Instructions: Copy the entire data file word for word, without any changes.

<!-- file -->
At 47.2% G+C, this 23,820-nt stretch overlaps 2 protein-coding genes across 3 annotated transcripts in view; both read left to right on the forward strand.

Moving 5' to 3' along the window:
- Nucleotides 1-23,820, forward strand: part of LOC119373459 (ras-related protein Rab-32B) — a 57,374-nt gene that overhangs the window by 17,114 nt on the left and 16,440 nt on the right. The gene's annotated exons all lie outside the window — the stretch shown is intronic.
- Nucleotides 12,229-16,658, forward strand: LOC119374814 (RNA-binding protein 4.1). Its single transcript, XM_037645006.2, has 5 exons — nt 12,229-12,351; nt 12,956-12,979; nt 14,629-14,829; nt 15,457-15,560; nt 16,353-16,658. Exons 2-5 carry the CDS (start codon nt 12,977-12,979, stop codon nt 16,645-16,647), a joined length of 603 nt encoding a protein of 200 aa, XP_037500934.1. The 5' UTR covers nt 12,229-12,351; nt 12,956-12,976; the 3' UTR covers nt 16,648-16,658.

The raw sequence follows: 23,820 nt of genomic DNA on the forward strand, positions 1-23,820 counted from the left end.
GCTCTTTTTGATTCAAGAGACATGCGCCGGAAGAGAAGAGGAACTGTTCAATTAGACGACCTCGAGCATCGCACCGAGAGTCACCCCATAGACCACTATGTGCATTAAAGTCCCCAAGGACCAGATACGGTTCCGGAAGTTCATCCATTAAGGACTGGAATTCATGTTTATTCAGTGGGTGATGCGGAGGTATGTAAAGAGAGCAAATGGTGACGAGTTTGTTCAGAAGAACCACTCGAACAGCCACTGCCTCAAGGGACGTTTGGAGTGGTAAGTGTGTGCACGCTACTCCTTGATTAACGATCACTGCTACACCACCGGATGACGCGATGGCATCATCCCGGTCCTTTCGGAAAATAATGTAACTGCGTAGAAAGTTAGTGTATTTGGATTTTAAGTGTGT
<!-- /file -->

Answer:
At 47.2% G+C, this 23,820-nt stretch overlaps 2 protein-coding genes across 3 annotated transcripts in view; both read left to right on the forward strand.

Moving 5' to 3' along the window:
- Nucleotides 1-23,820, forward strand: part of LOC119373459 (ras-related protein Rab-32B) — a 57,374-nt gene that overhangs the window by 17,114 nt on the left and 16,440 nt on the right. The gene's annotated exons all lie outside the window — the stretch shown is intronic.
- Nucleotides 12,229-16,658, forward strand: LOC119374814 (RNA-binding protein 4.1). Its single transcript, XM_037645006.2, has 5 exons — nt 12,229-12,351; nt 12,956-12,979; nt 14,629-14,829; nt 15,457-15,560; nt 16,353-16,658. Exons 2-5 carry the CDS (start codon nt 12,977-12,979, stop codon nt 16,645-16,647), a joined length of 603 nt encoding a protein of 200 aa, XP_037500934.1. The 5' UTR covers nt 12,229-12,351; nt 12,956-12,976; the 3' UTR covers nt 16,648-16,658.

The raw sequence follows: 23,820 nt of genomic DNA on the forward strand, positions 1-23,820 counted from the left end.
GCTCTTTTTGATTCAAGAGACATGCGCCGGAAGAGAAGAGGAACTGTTCAATTAGACGACCTCGAGCATCGCACCGAGAGTCACCCCATAGACCACTATGTGCATTAAAGTCCCCAAGGACCAGATACGGTTCCGGAAGTTCATCCATTAAGGACTGGAATTCATGTTTATTCAGTGGGTGATGCGGAGGTATGTAAAGAGAGCAAATGGTGACGAGTTTGTTCAGAAGAACCACTCGAACAGCCACTGCCTCAAGGGACGTTTGGAGTGGTAAGTGTGTGCACGCTACTCCTTGATTAACGATCACTGCTACACCACCGGATGACGCGATGGCATCATCCCGGTCCTTTCGGAAAATAATGTAACTGCGTAGAAAGTTAGTGTATTTGGATTTTAAGTGTGT